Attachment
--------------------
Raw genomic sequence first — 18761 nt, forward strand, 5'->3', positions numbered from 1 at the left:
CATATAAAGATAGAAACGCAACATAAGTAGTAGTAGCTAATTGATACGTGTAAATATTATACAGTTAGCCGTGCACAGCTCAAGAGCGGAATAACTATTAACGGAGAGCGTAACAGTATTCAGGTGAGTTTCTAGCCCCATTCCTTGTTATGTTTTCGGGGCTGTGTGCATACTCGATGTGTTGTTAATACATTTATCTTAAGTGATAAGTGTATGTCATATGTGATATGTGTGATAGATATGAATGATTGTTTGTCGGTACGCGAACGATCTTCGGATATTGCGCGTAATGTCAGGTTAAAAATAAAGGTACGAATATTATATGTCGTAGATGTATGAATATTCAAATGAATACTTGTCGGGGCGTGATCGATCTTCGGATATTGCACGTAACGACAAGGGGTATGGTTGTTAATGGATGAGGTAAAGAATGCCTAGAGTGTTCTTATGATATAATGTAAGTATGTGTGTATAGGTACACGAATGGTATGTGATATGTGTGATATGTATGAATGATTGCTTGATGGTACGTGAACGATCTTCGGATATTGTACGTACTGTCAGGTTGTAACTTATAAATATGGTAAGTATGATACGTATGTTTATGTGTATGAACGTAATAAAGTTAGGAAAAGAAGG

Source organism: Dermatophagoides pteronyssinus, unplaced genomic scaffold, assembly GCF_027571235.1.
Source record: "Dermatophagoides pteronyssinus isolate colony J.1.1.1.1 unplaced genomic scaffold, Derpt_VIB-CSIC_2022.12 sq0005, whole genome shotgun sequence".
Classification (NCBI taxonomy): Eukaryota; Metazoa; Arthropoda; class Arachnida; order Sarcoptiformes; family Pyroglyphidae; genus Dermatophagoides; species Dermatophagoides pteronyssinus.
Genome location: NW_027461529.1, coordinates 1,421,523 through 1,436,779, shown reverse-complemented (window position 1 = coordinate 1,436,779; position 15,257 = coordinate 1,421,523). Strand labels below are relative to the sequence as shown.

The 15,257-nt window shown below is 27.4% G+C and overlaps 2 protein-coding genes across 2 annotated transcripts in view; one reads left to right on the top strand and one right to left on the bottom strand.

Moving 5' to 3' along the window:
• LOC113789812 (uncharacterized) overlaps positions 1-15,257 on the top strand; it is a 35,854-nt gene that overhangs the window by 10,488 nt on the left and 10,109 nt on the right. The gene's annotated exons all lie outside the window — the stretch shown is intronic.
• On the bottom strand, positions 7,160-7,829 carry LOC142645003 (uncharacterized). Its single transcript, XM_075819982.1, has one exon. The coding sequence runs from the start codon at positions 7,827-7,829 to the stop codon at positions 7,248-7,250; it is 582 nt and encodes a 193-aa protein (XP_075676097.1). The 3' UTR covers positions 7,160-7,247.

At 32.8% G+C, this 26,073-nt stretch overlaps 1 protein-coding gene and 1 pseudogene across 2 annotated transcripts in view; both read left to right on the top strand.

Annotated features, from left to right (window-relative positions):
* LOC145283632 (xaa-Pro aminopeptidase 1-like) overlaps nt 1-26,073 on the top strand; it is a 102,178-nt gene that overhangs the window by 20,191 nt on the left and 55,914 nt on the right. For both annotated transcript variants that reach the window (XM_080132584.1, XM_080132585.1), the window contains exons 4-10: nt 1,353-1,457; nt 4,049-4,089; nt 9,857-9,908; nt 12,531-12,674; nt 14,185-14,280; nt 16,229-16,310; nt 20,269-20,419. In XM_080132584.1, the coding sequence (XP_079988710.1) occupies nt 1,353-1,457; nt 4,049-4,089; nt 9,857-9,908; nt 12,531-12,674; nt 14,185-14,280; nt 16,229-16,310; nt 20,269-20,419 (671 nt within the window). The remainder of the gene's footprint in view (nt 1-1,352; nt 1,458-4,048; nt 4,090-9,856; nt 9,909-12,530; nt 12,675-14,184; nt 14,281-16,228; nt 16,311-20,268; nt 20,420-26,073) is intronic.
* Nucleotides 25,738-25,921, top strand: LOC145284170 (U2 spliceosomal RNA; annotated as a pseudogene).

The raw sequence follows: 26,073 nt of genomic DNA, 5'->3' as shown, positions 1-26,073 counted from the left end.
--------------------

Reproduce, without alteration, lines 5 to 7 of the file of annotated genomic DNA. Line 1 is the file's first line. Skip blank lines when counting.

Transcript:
Classification (NCBI taxonomy): Eukaryota; Metazoa; Arthropoda; class Arachnida; order Sarcoptiformes; family Pyroglyphidae; genus Dermatophagoides; species Dermatophagoides pteronyssinus.
Genome location: NW_027461529.1, coordinates 1,421,523 through 1,436,779, shown reverse-complemented (window position 1 = coordinate 1,436,779; position 15,257 = coordinate 1,421,523). Strand labels below are relative to the sequence as shown.

The 15,257-nt window shown below is 27.4% G+C and overlaps 2 protein-coding genes across 2 annotated transcripts in view; one reads left to right on the top strand and one right to left on the bottom strand.